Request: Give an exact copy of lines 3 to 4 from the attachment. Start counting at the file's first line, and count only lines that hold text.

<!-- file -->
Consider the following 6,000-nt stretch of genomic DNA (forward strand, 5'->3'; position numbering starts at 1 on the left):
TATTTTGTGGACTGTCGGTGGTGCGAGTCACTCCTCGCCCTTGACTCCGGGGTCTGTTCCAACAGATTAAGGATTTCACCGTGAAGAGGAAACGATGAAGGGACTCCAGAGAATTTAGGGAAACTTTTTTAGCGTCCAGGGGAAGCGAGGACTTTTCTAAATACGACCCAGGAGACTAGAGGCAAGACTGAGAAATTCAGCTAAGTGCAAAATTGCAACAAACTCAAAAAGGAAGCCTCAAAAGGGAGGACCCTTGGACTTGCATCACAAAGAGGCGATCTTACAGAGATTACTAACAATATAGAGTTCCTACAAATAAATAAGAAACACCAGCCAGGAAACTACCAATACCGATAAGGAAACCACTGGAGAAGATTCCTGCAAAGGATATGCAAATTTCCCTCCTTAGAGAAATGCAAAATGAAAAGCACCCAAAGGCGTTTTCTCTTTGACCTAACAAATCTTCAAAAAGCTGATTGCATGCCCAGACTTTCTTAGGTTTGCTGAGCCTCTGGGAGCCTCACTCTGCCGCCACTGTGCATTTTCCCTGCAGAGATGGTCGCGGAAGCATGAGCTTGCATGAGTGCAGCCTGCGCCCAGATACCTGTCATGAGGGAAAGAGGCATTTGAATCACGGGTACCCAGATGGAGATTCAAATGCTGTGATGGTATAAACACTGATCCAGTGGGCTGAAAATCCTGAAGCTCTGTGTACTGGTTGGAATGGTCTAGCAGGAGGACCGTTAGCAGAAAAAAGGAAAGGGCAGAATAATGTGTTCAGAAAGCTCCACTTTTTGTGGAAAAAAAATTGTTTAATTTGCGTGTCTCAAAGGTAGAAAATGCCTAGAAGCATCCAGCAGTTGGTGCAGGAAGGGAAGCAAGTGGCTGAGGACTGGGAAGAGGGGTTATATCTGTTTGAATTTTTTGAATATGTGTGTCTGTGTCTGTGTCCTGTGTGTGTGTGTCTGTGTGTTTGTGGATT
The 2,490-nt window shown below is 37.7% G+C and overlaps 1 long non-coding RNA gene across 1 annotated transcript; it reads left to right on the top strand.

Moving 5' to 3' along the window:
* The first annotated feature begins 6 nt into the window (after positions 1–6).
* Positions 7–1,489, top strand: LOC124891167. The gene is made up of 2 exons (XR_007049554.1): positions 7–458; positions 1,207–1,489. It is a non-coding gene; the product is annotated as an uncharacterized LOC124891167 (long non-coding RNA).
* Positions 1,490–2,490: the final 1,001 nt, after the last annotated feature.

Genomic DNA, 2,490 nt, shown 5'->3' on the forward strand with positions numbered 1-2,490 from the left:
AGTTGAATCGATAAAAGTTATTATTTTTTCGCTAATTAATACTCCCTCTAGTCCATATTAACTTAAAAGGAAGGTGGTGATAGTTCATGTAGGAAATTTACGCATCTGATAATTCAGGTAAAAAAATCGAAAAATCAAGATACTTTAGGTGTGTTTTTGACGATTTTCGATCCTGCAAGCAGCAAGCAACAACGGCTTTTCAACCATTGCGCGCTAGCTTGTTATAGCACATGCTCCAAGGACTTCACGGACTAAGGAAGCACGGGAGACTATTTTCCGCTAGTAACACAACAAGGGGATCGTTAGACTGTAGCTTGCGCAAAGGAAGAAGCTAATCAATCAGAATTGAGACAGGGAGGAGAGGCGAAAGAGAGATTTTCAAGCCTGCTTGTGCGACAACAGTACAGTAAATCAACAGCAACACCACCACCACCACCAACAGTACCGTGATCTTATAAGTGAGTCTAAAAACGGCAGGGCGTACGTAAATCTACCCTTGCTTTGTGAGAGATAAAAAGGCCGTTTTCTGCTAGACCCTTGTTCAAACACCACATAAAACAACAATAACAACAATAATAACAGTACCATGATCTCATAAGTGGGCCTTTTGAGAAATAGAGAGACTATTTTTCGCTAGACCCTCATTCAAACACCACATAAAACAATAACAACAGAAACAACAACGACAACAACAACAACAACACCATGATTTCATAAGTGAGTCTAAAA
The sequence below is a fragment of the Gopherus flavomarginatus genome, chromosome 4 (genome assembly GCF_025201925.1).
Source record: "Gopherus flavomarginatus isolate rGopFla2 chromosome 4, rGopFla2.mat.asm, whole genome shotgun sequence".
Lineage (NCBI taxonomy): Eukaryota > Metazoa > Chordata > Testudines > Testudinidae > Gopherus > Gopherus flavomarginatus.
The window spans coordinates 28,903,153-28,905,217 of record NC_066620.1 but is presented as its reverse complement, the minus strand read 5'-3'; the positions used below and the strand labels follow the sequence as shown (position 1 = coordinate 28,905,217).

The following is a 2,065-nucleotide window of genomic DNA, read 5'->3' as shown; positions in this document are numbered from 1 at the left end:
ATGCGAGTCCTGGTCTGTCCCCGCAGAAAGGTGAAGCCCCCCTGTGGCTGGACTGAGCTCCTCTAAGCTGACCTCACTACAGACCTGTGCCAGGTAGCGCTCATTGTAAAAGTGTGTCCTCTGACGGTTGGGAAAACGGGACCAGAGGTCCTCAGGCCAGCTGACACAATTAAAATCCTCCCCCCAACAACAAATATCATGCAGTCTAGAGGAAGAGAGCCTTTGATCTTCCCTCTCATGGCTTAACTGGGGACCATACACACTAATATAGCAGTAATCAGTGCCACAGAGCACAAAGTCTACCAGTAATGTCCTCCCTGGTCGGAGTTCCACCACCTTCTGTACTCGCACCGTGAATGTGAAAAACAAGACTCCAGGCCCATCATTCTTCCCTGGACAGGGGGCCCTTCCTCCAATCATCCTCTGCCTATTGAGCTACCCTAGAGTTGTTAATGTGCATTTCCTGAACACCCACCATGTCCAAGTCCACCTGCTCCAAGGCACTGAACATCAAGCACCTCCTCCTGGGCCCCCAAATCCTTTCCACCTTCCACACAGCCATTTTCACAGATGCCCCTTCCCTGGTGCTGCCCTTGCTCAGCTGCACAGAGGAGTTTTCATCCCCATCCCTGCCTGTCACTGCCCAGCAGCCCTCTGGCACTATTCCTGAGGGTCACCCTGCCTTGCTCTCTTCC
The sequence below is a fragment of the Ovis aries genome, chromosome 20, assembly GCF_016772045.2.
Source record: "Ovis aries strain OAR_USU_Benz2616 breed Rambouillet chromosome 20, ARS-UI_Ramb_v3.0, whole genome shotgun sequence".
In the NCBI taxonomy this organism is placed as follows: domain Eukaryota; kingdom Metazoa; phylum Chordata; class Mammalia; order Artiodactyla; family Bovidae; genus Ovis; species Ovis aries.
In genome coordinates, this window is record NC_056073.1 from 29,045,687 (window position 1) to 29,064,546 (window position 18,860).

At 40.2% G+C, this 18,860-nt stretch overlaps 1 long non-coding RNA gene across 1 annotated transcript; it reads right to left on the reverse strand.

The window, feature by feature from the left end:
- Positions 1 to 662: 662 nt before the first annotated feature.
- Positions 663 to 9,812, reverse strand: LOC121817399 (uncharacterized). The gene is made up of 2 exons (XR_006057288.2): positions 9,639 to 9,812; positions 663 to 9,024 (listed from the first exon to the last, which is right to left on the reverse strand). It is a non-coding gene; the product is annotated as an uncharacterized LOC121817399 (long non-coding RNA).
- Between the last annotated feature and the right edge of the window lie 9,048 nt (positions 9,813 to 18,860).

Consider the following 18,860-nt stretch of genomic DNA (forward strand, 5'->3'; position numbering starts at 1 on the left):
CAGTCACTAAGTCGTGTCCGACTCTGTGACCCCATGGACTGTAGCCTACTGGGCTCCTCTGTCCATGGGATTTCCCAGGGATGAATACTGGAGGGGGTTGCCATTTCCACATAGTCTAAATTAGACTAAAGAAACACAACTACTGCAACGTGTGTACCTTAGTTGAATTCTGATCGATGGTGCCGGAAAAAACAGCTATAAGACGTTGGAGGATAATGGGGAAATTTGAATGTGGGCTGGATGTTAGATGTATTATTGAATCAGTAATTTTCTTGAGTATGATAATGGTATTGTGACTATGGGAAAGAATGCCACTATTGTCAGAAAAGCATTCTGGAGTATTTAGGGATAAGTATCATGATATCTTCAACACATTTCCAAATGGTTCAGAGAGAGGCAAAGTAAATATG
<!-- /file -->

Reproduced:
The 2,490-nt window shown below is 37.7% G+C and overlaps 1 long non-coding RNA gene across 1 annotated transcript; it reads left to right on the top strand.

Moving 5' to 3' along the window: